Aerial Views of Stithians & Cornwall

At the Stithians Fayre day 2016 I was lucky enough to win a flight in a light airplane in the mega raffle. The prize was kindly donated by John Colgate an enthusiastic aviator who regularly flies from Bodmin air field.

On the 23rd August John took off with this rookie photographer on board.

The flight path took us past Lostwithiel and the river Fowey, over the Eden Project and across the white mountain landscape of China Clay country.

Next past the Percuil river and over St Mawes, across to Falmouth Docks and Pendennis Castle where there was a jousting contest ensueing.

We then headed for Stithians and did a couple of loops around the village. I managed to take several pictures of the village and other interesting views of Cornwall.

The plane, G-IVOR is an Aeronca 11AC Chief, built in 1946 by the Aeronca Aeronautical Corporation of Middleton, Ohio, USA.

The Chief is a two-seat aircraft.  The fuselage is constructed of welded steel tube, covered with fabric. The wings are also fabric covered, but have wooden spars with aluminium ribs.

It was built for the American touring market and in many ways its interior matches that of American cars of the same era.  It even came supplied with two ashtrays!  About 4000 Chiefs were made, of which some 30 made it across the Atlantic to the UK and Europe.  There are currently about 20 Chiefs flying in UK now, with a further couple at some stage of restoration.

The aircraft is powered by an air-cooled, 4 cylinder, 65 HP Continental engine, developed from a 1930’s tractor power plant, which gives a cruise speed of about 75 knots.  A very stable, forgiving aircraft it has a stalling speed of just under 40 kts which gives it a very good short field capability, although Chiefs are not known for their impressive rate of climb.

With a full load of 2 crew, up to 70 lbs baggage and 15 US gals (12.5 imp gals; 58 ltrs) it has an endurance approaching 3 hrs.  

This particular example, G-IVOR, was originally exported from the USA to Ireland in late 1970s, before coming to England in 1982.  Since 1991, it has been owned by a syndicate of 6 pilots, the South Western Aeronca Group, and is based in Bodmin, Cornwall.  The aircraft was extensively restored in 1997 following an unfortunate encounter with a ditch during a particularly challenging landing.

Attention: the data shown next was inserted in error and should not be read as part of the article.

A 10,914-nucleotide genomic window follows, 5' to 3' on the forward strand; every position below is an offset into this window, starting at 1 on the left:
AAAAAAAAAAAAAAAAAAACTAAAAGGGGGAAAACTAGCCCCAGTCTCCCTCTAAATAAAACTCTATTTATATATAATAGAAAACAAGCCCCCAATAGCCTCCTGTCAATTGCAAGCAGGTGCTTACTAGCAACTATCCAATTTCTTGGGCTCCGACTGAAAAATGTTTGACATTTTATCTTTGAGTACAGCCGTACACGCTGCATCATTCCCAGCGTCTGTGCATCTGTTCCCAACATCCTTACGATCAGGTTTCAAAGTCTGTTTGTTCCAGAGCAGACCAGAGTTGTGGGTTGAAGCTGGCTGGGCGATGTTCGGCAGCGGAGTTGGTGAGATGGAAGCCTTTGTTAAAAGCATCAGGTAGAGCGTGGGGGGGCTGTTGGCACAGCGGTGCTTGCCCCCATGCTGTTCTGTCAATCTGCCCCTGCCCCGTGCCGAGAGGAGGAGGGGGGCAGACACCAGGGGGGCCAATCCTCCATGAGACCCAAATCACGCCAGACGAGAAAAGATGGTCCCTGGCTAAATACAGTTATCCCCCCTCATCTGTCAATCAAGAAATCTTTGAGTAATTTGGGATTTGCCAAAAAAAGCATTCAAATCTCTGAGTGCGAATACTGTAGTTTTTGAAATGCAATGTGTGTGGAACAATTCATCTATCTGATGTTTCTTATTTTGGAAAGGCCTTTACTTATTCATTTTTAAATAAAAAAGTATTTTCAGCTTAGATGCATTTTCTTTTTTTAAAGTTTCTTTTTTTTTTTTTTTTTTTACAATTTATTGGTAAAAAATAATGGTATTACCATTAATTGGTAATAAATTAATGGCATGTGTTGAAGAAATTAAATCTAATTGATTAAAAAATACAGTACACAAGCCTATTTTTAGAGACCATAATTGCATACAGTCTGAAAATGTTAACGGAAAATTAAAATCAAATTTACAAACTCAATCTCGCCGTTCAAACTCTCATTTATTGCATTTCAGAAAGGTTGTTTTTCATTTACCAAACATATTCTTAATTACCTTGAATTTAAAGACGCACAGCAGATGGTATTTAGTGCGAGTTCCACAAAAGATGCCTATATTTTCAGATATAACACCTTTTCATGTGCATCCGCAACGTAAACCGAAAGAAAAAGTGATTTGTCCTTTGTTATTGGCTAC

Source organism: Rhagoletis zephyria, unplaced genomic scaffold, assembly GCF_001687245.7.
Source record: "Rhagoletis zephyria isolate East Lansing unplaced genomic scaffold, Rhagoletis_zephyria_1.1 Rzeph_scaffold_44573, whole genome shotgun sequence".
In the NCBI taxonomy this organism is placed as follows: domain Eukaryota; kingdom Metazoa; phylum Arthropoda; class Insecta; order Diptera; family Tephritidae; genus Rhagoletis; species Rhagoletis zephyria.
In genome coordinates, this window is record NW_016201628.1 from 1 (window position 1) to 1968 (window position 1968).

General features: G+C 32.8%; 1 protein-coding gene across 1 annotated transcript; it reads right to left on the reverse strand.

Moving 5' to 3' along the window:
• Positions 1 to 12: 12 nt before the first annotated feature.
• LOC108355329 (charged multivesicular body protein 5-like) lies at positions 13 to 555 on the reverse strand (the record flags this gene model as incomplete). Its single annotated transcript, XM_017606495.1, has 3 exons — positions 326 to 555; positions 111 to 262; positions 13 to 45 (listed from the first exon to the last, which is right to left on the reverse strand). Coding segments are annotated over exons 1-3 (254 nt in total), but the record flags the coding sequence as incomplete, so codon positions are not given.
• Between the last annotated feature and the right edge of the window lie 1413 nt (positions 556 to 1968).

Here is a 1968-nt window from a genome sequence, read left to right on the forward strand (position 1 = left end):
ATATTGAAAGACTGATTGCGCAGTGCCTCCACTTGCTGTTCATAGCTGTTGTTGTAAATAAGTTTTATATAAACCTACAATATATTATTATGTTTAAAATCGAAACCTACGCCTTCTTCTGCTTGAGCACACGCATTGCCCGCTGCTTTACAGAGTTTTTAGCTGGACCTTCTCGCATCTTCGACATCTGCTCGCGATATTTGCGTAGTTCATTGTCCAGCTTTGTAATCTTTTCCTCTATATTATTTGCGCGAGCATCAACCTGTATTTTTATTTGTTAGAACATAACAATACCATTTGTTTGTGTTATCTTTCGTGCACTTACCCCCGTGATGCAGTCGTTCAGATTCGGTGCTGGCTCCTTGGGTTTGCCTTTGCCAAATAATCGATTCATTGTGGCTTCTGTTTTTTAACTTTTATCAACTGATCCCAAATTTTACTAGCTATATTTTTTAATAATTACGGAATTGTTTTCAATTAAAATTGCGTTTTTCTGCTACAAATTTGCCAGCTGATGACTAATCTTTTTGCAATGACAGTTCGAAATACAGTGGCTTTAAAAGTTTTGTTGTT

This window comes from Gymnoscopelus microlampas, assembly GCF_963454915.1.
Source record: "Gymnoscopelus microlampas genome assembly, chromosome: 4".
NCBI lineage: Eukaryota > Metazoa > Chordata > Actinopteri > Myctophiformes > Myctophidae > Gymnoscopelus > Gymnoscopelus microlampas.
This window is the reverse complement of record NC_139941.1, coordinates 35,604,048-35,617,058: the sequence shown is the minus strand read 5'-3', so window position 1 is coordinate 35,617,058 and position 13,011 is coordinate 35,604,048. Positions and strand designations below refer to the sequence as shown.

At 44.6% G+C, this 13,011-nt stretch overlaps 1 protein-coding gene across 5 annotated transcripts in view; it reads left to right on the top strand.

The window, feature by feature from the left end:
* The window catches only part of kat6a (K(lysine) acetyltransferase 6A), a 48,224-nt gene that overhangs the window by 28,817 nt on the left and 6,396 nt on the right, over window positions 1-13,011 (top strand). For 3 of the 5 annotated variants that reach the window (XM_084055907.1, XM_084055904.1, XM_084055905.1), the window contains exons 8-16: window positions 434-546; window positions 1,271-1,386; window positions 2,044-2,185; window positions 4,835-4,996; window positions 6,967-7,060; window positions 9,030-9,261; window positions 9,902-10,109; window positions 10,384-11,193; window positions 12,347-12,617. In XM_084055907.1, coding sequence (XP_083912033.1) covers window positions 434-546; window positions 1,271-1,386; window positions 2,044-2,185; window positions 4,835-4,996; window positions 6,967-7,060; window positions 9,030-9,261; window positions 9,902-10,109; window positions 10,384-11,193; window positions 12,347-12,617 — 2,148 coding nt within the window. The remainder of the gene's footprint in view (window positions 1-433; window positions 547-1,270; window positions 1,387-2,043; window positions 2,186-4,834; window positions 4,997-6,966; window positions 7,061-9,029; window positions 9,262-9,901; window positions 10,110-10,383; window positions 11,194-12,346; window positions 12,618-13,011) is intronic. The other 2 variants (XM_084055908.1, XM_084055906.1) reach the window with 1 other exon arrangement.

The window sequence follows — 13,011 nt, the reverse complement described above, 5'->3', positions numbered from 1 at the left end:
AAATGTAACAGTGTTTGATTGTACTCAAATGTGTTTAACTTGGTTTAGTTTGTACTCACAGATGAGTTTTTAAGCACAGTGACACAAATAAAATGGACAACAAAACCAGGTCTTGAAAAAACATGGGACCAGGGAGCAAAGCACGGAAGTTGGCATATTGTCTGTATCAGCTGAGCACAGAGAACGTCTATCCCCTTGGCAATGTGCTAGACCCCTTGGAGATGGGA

John Colgate, a retired Royal Air Force Group Captain who originally learned to fly in Chipmunks with the Northumbrian Universities Air Squadron in 1973, has owned a share in “IVOR” for just over 9 years.
 

During the flight I took a load of photos of Stithians and other interesting parts of Cornwall.

These pictures are presented in the 2 galleries below. Gallery 1 - is Stithians and surrounding area whilst Gallery 2 - are some interesting sites that we saw including Eden Project, Falmouth, St Mawes and many more. Watch out for the jousting at Pendennis Castle.

To help raise funds for the Charity running The Stithians Centre we are offering electronic copies of these photos (without the watermark) in exchange for a donation to the Charity (suggested donation size £5 although larger donations will be gratefully received). For further information please contact me, Phil Blease on phil.blease@btinternet.com

Gallery 1 - Stithians

Gallery 2 - Cornwall

Remember to help raise funds for the Charity running The Stithians Centre we are offering electronic copies of these photos (without the watermark) in exchange for a donation to the Charity (suggested donation size £5 although larger donations will be gratefully received). For further information please contact me, Phil Blease on phil.blease@btinternet.com

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